WE INTERRUPT OUR REGULARLY SCHEDULED POSTS IN THE ‘WHY’ SERIES TO BRING YOU THIS WEATHER REPORT WRITTEN YESTERDAY.
The day is starting and I hear a bird chirping outside. Feeling ready for spring, I open the curtain and see the ground is not green…..not brown either. It’s covered with white powder. SNOW again. We don’t get that much here, not like they do further north where I grew up, and beyond. We usually have just enough cold, snow and ice to qualify November through early March as winter. We had more here than usual so far this year, but I’m grateful we didn’t get dumped on like states north of here, especially the northeast.
Toward the end of summer, I heard people say that the Farmer’s Almanac warned of a harsher than usual winter. Well predicted, Farmers. Snow is abundant on the news, creating havoc in many places around the country. Cold has visited more often as well. When the mercury drops to an unreasonable level, I wonder “what is that zero on the thermometer FOR anyway? It’s only reasonable to assume its purpose is to keep the air from falling below it. Zero, you have failed us too often.
I’ve heard the question many times, “would you rather be hot or cold?” There are as many answers as there are people. My response is always the same, “NEITHER! I want to be comfortable!” I used to be younger (you too, right?). Weather back then was a number on a thermometer and was something that I went into. But now I’m older (you too again, right?). My dad told me once that the older you get, the more you feel the weather. I believe he was correct and I’ve experienced that. In addition to that though, MS has changed how I view and feel everything and it intensifies the way I experience weather. Weather has become a traffic light for me – either free to go, proceed with caution or STAY HOME!
I’ve stayed home a lot. We went out to the grocery store last night and I was reminded of why I’ve stayed home a lot. The cold shot holes right through me. Low temperatures are cruel to an MS body. In my younger years, it took longer for the cold air to seep through my skin. Now I seem to quickly feel the weather not just outside of me, but inside me as well. It doesn’t take long to become cold to the core. I know that has happened when I realize I’m shivering on the inside, which is quite different than normal shivering. I also used to move through the cold faster, but am now stuck in the cold air longer. With spasticity ever present, the cold further freezes my muscles, making movements more difficult and much slower. And because MS involves nerves and faulty wiring, cold often translates to pain when it registers in my brain. It makes no sense, but cold hurts. I believe that I feel the air inside a building about 5-10 degrees cooler than most people. And outside, temperatures feel about 20-30 degrees cooler to me than the thermometer reads. So, while the average person feels 35 degrees as 35 degrees, I feel it as about 10 degrees. Once in a warmer place, it seems to take me much longer to warm up than the average person.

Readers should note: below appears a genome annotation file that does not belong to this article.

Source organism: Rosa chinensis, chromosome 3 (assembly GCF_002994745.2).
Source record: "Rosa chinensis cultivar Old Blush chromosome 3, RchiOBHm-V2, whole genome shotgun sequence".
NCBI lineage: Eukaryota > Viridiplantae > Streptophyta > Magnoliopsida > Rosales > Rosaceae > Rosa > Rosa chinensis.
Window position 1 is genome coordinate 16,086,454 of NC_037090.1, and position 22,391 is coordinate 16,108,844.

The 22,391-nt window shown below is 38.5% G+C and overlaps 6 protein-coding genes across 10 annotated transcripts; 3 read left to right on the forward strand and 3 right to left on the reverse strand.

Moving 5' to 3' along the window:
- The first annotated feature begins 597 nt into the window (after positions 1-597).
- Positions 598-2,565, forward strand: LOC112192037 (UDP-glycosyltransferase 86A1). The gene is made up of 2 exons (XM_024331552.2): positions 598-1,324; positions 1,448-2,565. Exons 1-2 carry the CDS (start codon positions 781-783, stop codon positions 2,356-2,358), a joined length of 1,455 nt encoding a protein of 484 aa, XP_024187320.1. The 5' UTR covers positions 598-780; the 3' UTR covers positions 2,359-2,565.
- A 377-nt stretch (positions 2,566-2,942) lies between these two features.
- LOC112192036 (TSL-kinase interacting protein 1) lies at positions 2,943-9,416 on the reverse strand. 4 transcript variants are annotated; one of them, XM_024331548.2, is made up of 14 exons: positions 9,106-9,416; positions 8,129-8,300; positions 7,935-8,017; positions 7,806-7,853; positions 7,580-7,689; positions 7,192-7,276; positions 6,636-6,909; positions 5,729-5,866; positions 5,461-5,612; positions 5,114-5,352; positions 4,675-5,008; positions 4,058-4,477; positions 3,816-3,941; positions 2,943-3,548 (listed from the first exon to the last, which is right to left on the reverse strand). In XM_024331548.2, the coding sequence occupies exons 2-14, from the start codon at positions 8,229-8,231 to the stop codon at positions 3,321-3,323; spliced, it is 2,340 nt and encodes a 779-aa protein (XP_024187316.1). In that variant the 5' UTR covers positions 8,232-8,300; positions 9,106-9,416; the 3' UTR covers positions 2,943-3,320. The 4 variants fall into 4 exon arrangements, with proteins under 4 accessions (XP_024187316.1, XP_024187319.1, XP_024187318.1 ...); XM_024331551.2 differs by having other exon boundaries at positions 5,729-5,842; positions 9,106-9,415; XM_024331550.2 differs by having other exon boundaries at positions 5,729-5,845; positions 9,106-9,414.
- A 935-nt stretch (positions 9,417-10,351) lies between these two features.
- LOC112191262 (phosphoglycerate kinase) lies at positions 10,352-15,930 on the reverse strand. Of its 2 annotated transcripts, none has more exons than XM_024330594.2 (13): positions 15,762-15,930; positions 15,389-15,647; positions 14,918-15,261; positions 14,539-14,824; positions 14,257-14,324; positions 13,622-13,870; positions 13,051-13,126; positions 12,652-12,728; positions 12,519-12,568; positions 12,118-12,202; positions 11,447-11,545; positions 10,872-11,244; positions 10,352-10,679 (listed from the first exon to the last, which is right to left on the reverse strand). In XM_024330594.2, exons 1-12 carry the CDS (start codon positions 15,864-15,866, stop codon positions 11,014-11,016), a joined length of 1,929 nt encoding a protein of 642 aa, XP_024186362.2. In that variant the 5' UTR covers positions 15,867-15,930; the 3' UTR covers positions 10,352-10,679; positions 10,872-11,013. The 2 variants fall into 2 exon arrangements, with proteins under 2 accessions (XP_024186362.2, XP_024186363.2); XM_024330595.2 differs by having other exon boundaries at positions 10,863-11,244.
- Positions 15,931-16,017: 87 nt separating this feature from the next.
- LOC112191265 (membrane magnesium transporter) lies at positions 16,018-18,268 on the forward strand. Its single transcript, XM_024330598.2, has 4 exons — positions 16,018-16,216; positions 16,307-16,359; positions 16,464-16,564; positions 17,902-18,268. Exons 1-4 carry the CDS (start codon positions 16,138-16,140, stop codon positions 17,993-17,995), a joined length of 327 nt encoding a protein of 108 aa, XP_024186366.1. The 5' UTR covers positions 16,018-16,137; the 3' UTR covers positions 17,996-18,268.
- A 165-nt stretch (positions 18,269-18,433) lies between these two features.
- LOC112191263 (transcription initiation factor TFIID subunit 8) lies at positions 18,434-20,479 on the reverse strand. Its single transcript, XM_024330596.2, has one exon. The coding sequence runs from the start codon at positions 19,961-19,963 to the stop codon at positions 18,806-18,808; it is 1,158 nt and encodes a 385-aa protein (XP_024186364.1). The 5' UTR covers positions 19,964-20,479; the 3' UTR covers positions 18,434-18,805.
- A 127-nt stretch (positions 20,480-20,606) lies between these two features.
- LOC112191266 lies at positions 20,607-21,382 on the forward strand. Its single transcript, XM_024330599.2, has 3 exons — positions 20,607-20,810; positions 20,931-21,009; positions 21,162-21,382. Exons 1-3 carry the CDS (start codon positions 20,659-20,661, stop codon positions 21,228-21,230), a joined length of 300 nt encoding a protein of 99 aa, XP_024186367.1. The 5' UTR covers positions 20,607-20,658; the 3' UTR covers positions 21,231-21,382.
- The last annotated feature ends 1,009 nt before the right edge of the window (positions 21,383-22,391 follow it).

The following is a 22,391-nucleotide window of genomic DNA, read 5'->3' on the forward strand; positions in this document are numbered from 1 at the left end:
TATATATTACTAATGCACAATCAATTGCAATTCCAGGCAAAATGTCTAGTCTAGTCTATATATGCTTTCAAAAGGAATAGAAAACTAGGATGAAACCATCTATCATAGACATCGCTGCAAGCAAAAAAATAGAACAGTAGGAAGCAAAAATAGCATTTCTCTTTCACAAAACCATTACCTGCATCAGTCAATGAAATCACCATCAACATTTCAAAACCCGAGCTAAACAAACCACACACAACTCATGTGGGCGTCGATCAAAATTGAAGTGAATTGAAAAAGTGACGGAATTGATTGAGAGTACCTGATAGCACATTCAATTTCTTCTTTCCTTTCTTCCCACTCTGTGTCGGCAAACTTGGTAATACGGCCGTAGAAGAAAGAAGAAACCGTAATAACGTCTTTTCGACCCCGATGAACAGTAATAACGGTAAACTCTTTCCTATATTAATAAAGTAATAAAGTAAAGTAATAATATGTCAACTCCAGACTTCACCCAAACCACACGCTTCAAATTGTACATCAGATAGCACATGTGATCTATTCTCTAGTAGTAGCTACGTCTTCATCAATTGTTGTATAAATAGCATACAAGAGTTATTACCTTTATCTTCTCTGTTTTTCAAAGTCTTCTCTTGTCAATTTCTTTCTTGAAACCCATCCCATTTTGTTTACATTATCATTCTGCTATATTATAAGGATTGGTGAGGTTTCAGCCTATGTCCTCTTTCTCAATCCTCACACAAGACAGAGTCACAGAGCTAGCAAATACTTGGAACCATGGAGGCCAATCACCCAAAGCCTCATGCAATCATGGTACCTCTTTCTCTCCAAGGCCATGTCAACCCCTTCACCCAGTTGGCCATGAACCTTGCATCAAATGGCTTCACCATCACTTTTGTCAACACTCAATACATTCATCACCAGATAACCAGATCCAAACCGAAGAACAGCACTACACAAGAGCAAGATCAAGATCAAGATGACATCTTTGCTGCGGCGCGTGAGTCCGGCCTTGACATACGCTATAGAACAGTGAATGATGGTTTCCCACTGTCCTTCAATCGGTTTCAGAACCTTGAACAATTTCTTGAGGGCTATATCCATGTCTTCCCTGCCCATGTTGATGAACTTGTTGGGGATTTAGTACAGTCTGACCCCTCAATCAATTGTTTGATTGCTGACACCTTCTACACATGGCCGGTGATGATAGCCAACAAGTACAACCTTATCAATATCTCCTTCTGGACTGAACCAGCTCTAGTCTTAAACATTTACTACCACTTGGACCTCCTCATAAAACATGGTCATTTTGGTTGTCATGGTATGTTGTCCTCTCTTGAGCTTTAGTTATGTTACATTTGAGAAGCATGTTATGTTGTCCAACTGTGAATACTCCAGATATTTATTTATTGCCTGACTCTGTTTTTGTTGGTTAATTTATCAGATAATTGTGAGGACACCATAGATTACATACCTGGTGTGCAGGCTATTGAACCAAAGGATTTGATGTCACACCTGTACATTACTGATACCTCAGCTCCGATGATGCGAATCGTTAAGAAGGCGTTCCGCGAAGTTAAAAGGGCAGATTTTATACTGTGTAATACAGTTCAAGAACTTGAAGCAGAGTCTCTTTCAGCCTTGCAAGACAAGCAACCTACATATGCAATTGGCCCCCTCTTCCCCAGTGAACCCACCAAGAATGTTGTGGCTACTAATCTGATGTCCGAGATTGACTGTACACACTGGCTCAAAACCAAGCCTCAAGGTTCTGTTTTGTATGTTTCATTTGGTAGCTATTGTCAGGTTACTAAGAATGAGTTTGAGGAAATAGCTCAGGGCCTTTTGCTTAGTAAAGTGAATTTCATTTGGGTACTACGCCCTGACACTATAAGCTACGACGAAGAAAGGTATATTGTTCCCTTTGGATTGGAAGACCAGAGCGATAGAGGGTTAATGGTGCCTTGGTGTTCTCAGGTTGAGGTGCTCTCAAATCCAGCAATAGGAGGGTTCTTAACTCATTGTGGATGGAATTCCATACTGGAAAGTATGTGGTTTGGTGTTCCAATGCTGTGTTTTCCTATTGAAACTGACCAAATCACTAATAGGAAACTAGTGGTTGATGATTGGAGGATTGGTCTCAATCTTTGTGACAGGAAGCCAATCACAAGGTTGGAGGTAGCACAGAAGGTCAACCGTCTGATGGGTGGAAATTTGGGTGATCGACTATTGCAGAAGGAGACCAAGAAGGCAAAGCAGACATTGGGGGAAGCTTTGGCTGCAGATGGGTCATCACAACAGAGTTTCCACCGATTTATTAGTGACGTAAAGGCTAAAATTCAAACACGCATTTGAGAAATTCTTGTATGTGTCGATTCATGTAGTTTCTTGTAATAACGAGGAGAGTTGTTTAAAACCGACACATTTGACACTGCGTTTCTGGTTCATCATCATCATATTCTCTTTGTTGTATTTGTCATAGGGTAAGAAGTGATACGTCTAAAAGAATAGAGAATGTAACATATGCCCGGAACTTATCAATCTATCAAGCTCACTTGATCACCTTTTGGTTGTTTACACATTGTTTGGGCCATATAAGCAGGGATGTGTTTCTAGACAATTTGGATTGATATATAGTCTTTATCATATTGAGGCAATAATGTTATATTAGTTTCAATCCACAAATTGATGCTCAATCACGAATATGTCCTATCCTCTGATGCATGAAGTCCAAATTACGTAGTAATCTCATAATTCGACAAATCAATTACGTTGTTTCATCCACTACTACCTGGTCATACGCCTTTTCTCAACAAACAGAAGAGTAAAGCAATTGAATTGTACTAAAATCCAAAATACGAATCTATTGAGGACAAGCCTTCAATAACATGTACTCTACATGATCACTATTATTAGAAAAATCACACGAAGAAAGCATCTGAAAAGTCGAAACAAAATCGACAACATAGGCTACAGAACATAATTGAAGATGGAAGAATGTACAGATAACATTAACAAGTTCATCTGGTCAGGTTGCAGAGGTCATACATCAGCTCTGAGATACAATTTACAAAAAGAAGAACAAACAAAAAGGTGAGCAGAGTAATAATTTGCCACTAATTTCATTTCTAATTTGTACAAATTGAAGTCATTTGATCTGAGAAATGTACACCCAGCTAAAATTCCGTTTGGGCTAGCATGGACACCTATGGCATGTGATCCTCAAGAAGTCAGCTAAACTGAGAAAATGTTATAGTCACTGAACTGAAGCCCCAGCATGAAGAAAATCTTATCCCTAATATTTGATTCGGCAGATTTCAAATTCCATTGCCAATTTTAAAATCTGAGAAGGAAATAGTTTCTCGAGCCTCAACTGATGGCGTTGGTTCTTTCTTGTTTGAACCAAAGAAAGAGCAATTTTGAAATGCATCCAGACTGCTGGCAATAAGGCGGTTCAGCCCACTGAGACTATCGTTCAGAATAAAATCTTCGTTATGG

So I avoid the outside for now, except for viewing it from a window. I am so very grateful for My Man, Mr. Legs, who trudges through all weather to bring home what we need He weathers the weather whether or not he feels like it.
Come late July, I foresee whining about the extreme heat and how it wrecks havoc with my MS. For now, I’ll dream of perfect weather and comfortable temperatures and be glad for the great inside place I have to be. I am hunkered down in front of my social director, Mr. Computer, and next to my warmest companion, Ms. Eden Pure (infrared heater), waiting for the birds to stop chirping lies through the window. Hope is believing there will be spring when the grass will turn green and the flowers will bloom and I will once again feel the sun on my face.